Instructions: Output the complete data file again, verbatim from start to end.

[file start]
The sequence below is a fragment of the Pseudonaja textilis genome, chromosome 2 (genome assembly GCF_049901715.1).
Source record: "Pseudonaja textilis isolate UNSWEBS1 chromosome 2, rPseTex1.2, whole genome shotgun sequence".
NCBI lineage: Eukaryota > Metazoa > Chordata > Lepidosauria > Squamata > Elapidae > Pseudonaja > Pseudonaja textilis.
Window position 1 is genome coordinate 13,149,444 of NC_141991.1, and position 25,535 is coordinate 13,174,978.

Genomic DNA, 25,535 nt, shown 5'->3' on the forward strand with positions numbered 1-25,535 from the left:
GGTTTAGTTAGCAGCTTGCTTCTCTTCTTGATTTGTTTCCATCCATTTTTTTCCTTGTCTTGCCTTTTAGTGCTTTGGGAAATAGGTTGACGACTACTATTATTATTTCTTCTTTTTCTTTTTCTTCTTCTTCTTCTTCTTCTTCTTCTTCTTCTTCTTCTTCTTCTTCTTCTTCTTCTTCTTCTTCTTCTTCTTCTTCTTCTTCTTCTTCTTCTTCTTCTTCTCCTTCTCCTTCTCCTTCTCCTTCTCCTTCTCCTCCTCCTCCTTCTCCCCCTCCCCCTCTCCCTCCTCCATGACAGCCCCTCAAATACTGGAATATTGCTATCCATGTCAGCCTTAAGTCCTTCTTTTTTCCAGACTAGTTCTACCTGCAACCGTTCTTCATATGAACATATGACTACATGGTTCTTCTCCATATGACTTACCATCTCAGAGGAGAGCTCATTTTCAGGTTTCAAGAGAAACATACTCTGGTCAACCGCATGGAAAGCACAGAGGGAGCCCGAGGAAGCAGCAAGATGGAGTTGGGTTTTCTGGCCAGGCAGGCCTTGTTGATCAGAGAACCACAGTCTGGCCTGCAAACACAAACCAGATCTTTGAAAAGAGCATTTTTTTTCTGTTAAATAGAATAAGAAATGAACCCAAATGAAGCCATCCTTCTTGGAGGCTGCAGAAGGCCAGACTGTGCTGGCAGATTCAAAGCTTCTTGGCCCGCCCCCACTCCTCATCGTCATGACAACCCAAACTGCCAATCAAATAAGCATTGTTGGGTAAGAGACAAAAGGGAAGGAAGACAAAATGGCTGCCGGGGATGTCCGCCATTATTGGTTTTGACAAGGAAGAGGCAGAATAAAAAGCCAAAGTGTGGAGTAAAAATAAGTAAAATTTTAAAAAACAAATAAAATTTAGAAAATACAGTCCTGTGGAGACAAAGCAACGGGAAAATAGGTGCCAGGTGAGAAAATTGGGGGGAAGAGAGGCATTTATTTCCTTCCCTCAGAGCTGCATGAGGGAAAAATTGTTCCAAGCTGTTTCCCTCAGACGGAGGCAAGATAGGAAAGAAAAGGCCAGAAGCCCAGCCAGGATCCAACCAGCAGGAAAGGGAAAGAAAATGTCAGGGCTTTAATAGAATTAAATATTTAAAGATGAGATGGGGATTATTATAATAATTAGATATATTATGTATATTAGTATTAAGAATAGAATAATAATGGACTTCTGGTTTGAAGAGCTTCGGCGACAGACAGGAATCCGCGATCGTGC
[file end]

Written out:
The sequence below is a fragment of the Pseudonaja textilis genome, chromosome 2 (genome assembly GCF_049901715.1).
Source record: "Pseudonaja textilis isolate UNSWEBS1 chromosome 2, rPseTex1.2, whole genome shotgun sequence".
NCBI lineage: Eukaryota > Metazoa > Chordata > Lepidosauria > Squamata > Elapidae > Pseudonaja > Pseudonaja textilis.
Window position 1 is genome coordinate 13,149,444 of NC_141991.1, and position 25,535 is coordinate 13,174,978.

Genomic DNA, 25,535 nt, shown 5'->3' on the forward strand with positions numbered 1-25,535 from the left:
GGTTTAGTTAGCAGCTTGCTTCTCTTCTTGATTTGTTTCCATCCATTTTTTTCCTTGTCTTGCCTTTTAGTGCTTTGGGAAATAGGTTGACGACTACTATTATTATTTCTTCTTTTTCTTTTTCTTCTTCTTCTTCTTCTTCTTCTTCTTCTTCTTCTTCTTCTTCTTCTTCTTCTTCTTCTTCTTCTTCTTCTTCTTCTTCTTCTTCTTCTTCTTCTTCTTCTCCTTCTCCTTCTCCTTCTCCTTCTCCTTCTCCTCCTCCTCCTTCTCCCCCTCCCCCTCTCCCTCCTCCATGACAGCCCCTCAAATACTGGAATATTGCTATCCATGTCAGCCTTAAGTCCTTCTTTTTTCCAGACTAGTTCTACCTGCAACCGTTCTTCATATGAACATATGACTACATGGTTCTTCTCCATATGACTTACCATCTCAGAGGAGAGCTCATTTTCAGGTTTCAAGAGAAACATACTCTGGTCAACCGCATGGAAAGCACAGAGGGAGCCCGAGGAAGCAGCAAGATGGAGTTGGGTTTTCTGGCCAGGCAGGCCTTGTTGATCAGAGAACCACAGTCTGGCCTGCAAACACAAACCAGATCTTTGAAAAGAGCATTTTTTTTCTGTTAAATAGAATAAGAAATGAACCCAAATGAAGCCATCCTTCTTGGAGGCTGCAGAAGGCCAGACTGTGCTGGCAGATTCAAAGCTTCTTGGCCCGCCCCCACTCCTCATCGTCATGACAACCCAAACTGCCAATCAAATAAGCATTGTTGGGTAAGAGACAAAAGGGAAGGAAGACAAAATGGCTGCCGGGGATGTCCGCCATTATTGGTTTTGACAAGGAAGAGGCAGAATAAAAAGCCAAAGTGTGGAGTAAAAATAAGTAAAATTTTAAAAAACAAATAAAATTTAGAAAATACAGTCCTGTGGAGACAAAGCAACGGGAAAATAGGTGCCAGGTGAGAAAATTGGGGGGAAGAGAGGCATTTATTTCCTTCCCTCAGAGCTGCATGAGGGAAAAATTGTTCCAAGCTGTTTCCCTCAGACGGAGGCAAGATAGGAAAGAAAAGGCCAGAAGCCCAGCCAGGATCCAACCAGCAGGAAAGGGAAAGAAAATGTCAGGGCTTTAATAGAATTAAATATTTAAAGATGAGATGGGGATTATTATAATAATTAGATATATTATGTATATTAGTATTAAGAATAGAATAATAATGGACTTCTGGTTTGAAGAGCTTCGGCGACAGACAGGAATCCGCGATCGTGC